Rep. Bennie Thompson, D-Miss., initially was lead plaintiff in the lawsuit but dropped out when he became head of the House committee that investigated the attack. The remaining litigants are current or former Reps. Bonnie Coleman Watson, D-N.J.; Karen Bass, D-Calif.; Pramila Jayapal, D-Wash.; Maxine Waters, D-Calif.; Jerrold Nadler, D-N.Y.; Henry Johnson, D-Ga.; Stephen Cohen, D-Tenn.; Barbara Lee, D-Calif.; Veronica Escobar, D-Texas; and Marcy Kaptur, D-Ohio.
Rep. Eric Swalwell, D-Calif., filed a lawsuit in March 2021 accusing Trump of knowing about the conspiracy to attack the Capitol and doing nothing to stop it. His lawsuit also targeted Giuliani; the former president’s son, Donald Trump Jr.; and Rep. Mo Brooks, R-Ala., who each spoke at a Trump rally near the White House before the attack.
U.S. District Judge Amit Mehta dropped Trump Jr., Giuliani and Brooks from the cases by ruling their speeches at the rally and other actions didn’t make them part of an alleged conspiracy.
Two Capitol Police officers, James Blassingame and Sidney Hemby, filed a lawsuit alleging Trump’s conduct incited the riot by urging his followers to try to overturn the election results.
What is Trump arguing?
Trump’s lawyers urged the appeals court to dismiss the lawsuits by arguing that contentious speeches such as the one he gave Jan. 6, 2021, are part of a president’s job.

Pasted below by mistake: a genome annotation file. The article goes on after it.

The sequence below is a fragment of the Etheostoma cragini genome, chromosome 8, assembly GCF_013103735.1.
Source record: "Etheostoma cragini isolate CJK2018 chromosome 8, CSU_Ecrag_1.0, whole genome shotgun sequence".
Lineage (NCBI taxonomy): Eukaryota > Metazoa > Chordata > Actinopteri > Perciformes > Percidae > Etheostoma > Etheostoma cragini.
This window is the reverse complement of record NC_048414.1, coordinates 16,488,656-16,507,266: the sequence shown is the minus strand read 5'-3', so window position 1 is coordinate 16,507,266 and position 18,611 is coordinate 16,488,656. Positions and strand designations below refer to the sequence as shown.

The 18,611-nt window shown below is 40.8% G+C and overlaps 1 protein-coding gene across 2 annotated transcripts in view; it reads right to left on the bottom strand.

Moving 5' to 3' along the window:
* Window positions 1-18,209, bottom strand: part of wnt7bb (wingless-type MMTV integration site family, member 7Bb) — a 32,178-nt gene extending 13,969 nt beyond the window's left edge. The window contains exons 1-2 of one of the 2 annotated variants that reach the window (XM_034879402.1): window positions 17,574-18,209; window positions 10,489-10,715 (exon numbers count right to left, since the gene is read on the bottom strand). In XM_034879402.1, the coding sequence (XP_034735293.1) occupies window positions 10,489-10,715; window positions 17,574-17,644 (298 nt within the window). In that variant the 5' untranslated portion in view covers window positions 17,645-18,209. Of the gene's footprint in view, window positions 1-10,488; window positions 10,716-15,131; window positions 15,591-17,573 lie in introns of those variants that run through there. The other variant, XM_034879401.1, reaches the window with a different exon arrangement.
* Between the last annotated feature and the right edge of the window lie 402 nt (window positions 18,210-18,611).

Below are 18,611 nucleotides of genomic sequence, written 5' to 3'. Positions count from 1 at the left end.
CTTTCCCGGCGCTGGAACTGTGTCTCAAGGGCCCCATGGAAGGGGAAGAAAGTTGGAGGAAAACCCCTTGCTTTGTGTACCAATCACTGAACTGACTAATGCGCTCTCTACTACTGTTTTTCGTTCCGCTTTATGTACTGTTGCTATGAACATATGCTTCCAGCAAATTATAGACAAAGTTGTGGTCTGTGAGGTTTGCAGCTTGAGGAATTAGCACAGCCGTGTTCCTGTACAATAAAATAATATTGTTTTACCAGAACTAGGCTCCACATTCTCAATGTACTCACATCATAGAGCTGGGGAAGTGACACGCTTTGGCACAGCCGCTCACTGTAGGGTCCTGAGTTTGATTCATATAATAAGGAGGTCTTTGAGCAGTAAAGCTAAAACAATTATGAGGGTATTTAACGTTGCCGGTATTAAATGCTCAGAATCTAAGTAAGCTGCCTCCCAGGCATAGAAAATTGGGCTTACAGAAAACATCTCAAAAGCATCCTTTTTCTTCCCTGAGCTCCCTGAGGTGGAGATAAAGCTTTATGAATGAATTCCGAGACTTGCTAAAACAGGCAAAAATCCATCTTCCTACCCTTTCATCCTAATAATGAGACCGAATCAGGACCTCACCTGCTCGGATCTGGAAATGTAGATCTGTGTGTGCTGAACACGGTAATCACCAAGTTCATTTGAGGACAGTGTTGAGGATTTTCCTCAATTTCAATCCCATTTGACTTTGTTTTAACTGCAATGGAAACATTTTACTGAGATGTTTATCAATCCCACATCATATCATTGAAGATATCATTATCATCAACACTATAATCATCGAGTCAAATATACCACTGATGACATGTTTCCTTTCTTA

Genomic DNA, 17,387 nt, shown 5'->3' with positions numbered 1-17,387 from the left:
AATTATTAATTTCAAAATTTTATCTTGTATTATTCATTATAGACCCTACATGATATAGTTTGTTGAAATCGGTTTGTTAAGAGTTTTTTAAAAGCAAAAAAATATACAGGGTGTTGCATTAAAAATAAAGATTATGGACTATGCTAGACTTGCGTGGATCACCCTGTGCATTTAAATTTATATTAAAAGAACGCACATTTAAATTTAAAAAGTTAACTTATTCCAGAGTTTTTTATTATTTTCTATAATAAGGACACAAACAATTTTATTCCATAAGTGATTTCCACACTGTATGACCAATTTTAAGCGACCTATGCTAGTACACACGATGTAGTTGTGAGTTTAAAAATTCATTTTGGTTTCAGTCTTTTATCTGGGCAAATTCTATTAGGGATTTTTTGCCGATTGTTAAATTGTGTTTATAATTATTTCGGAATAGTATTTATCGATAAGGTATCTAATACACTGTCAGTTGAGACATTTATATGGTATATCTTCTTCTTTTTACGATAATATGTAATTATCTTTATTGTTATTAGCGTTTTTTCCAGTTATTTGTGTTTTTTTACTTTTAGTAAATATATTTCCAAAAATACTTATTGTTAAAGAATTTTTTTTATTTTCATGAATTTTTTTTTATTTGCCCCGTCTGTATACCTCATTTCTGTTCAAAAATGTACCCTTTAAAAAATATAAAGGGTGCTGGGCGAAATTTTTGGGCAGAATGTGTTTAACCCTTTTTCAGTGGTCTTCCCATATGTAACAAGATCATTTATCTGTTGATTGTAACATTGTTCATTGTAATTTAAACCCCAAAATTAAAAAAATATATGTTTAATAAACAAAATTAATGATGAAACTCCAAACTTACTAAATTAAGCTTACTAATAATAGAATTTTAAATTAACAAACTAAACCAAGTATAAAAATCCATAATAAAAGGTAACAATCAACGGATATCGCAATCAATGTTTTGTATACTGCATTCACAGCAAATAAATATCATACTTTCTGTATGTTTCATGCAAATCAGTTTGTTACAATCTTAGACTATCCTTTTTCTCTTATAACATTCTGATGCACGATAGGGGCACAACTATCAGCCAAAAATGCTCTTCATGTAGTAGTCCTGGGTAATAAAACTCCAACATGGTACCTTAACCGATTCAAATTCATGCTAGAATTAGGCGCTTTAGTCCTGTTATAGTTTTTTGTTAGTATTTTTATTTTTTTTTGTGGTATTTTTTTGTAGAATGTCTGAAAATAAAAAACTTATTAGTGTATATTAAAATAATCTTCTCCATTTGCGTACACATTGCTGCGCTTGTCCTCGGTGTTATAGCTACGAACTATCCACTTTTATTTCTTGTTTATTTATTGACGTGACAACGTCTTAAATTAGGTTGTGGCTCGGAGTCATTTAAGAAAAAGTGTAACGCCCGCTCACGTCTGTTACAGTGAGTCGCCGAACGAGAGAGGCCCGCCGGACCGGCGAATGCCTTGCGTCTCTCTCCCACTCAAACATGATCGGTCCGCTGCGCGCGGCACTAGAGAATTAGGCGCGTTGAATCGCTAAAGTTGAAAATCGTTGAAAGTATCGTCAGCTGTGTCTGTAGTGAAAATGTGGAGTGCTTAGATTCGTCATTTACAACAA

“The underlying question here is simple: is a president immune from civil liability when he or she gives a speech on a matter of public concern?” Trump’s lawyers said. “The answer is undoubtedly, yes.”
Trump’s lawyers have argued he is immune from lawsuits for anything he said at the rally. They also argued he couldn’t be part of any conspiracy to incite the violence because he urged participants to “peacefully and patriotically make your voices heard” at the Capitol.
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But in allowing the cases to continue, Mehta, who is also overseeing criminal cases from the Capitol attack, noted Trump urged his supporters to “fight like hell” before his supporters fought police and forced their way into the building.
“At the end of his remarks, he told rally-goers, ‘we fight, we fight like hell, and if you don’t fight like hell, you’re not going to have a country anymore,’” Mehta said.
Trump's presidential campaign issued a statement Thursday saying he called repeatedly during the speech for peace, patriotism and respect for law enforcement. The campaign argued federal courts should dismiss what it called frivolous lawsuits.
Who will decide the case?
The three-judge appeals panel will decide whether to allow the lawsuits to continue. The panel heard oral arguments about whether to dismiss the cases in December, but asked the Justice Department to weigh in.
Chief Judge Sri Srinivasan and Judges George Katsas and Judith Rogers are hearing the case. Srinivasan was appointed to the appeals court by Barack Obama, Katsas by Trump and Rogers by Bill Clinton.
This article originally appeared on USA TODAY: Donald Trump urges appeals court to dismiss 3 Jan. 6 riot lawsuits